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Detroit — A federal judge approved an unprecedented agreement to give universal screenings for learning disabilities for all Flint children affected by lead-contaminated water and create a neurodevelopmental center where deeper assessments can be done.

On Thursday, U.S. District Judge Arthur J. Tarnow said the agreement between the Michigan Department of Education, Flint Community Schools and the Genesee Intermediate School District is a “win-win” for everyone involved, but especially for the children of Flint.

“This is one of those times when I don’t have to watch out for the losing side. ... This case is truly a win-win situation for all sides,” Tarnow said in U.S. District Court in Detroit.

The settlement, which says the state of Michigan will pay $4.1 million to create a program that would identify all Flint schoolchildren — from birth through age 25 — and place them on the Flint Health Registry for universal health screenings, satisfies the needs of children in Flint, Tarnow said.

The money will go toward staffing and support for the Neurodevelopmental Center in Flint, which will be part of Hurley Hospital and staffed by the Genesee Health System, the county’s mental health provider. There, each child will undergo screening for potential educational disabilities. Dr. Mona Hanna-Attisha will run the center, to be operational in September.

And while attorneys for the state and school districts took adversarial positions for their own clients, Tarnow said, “They realized all of you were representing the children of Flint.”

The agreement is a partial settlement of the lawsuit. The attorneys for the Flint parents and children will continue to pursue additional claims, including changes to special education services and student discipline procedures.

Attorneys for the state, Flint school district and the ISD each stood up in court and said they approved the settlement but still planned to challenge remaining claims in the case.

“This has been hard fought litigation on the issues. ... We do believe it is a fair and equitable settlement,” Assistant Attorney General Richard Kuhl said.

The agreement stems from a federal civil rights lawsuit the American Civil Liberties Union of Michigan brought against Flint schools, state education department and the county ISD in 2016.

The lawsuit challenged systemic deficiencies in Flint’s special education program, including failures to find and serve children with special needs and to address the impact of the water crisis, which potentially put thousands of children at risk of developing a disability or worsening an existing disability, said Greg Little, chief trial counsel at Education Law Center, which sued on behalf of the children.

Flint’s water was contaminated with lead when officials used corrosive river water from April 2014 to October 2015 that wasn’t properly treated. In children, lead exposure can result in serious effects on IQ, ability to pay attention and academic achievement.

Families of Flint children exposed to elevated lead levels in the drinking water can enroll their children in the registry, complete a screening and have their children referred for further assessment by the center, attorneys said.

Attorney Greg Little, who represented the children of Flint, said the settlement is a victory for every child in the city.

“We are not aware of an agreement like this anywhere in the country,” Little said.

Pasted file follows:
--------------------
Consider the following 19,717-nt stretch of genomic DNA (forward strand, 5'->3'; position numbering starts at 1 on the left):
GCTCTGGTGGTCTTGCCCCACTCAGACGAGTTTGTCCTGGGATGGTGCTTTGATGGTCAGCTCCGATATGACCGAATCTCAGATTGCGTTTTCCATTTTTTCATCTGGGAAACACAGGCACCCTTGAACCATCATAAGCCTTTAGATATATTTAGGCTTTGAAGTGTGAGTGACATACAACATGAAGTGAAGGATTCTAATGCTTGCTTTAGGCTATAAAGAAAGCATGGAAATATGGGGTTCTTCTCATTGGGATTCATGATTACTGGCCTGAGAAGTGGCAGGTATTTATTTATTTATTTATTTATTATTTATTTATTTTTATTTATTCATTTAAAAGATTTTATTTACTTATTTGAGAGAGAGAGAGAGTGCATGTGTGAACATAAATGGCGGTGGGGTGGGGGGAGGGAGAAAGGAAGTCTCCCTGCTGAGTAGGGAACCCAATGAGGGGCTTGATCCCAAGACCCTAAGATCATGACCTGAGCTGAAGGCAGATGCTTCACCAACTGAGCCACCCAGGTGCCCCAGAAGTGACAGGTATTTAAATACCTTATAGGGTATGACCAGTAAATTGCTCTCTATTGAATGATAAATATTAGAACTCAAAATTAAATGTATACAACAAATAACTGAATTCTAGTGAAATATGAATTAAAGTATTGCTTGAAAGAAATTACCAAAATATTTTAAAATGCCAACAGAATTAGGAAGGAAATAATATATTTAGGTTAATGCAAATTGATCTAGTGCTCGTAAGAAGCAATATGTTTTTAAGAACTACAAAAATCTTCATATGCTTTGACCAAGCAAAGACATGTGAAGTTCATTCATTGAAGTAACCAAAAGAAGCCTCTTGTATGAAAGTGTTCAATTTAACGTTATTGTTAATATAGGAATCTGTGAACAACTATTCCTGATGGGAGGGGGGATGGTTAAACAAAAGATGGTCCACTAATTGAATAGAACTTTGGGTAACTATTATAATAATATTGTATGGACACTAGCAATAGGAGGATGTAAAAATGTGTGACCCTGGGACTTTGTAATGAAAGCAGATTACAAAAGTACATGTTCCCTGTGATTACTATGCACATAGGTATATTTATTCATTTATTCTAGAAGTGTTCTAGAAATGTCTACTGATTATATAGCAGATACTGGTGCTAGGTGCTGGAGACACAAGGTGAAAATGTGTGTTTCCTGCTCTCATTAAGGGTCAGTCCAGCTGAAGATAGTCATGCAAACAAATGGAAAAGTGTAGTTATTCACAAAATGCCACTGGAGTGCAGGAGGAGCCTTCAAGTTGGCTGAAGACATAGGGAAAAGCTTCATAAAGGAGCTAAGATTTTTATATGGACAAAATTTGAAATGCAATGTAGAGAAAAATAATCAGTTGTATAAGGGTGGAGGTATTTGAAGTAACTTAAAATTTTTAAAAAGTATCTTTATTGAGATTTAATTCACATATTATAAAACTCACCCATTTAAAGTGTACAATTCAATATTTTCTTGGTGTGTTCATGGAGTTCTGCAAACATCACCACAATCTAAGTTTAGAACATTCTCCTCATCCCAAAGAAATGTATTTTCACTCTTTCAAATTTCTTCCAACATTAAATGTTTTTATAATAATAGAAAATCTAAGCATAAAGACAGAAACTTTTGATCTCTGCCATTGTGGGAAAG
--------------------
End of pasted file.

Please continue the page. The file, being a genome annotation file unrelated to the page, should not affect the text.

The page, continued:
Asked what reassurances he received the state of Michigan will come up with the funding that will go for planning and implementation of the program, Little said he expects the money to be approved no later than July 15. According to the agreement, the money will come from the Michigan Department of Education, but it must be approved by the state Legislature.

“I expect them to the do the right thing. ... It is so obvious that this the right thing to be done,” Little said. “I would be shocked if they did not come forward. If they don’t, we have the court to fall back on. We will be back in court immediately if the money is not provided.”

Martin Ackley, a spokesman for the education department, said his office is in discussions with the State Budget Office “on the best ways to approach this ... whether it’s through the current budget process or through a supplemental.”

Flint mother Ariana Hawk came to court Thursday to see the agreement get approval. Hawk has five children ages 2-11. Some have suffered from anger and behavioral problems since the lead exposure.

“To have a broad program to identify problems with all children ... is really why I came. This is a victory for us moms. Our kids are going through something and we need the help and we need the resources,” she said.

Parents of all children are encouraged to register to be a part of the program, even if a parent does not suspect a learning or behavioral problem, ACLU education attorney Kristin Totten said.

The battery of available assessments at the center will include neuropsychological testing, which is important for evaluating the effects of lead on cognitive development, memory and learning.

Services provided to children as the result of the assessments will be Medicaid reimbursable.

Flint resident Jaylon Tyson, age 9, sat in the courtroom during the hearing. He came to court in Detroit with his sister. Outside court Tyson said he gets mad “’cause the water is gross,” saying it smells and tastes bad.

Jaylon has ADHD, and he wasn’t receiving services he needed in school, his sister, Nashauna Scott, said. He was repeatedly suspended for his behavioral problems last school year at Flint Community Schools.

This year, the third-grader is being home schooled. Jaylon said he needs help doing math homework but is good at science and art.

“I want to be a doctor when I grow up,” he said.

JChambers@detroitnews.com

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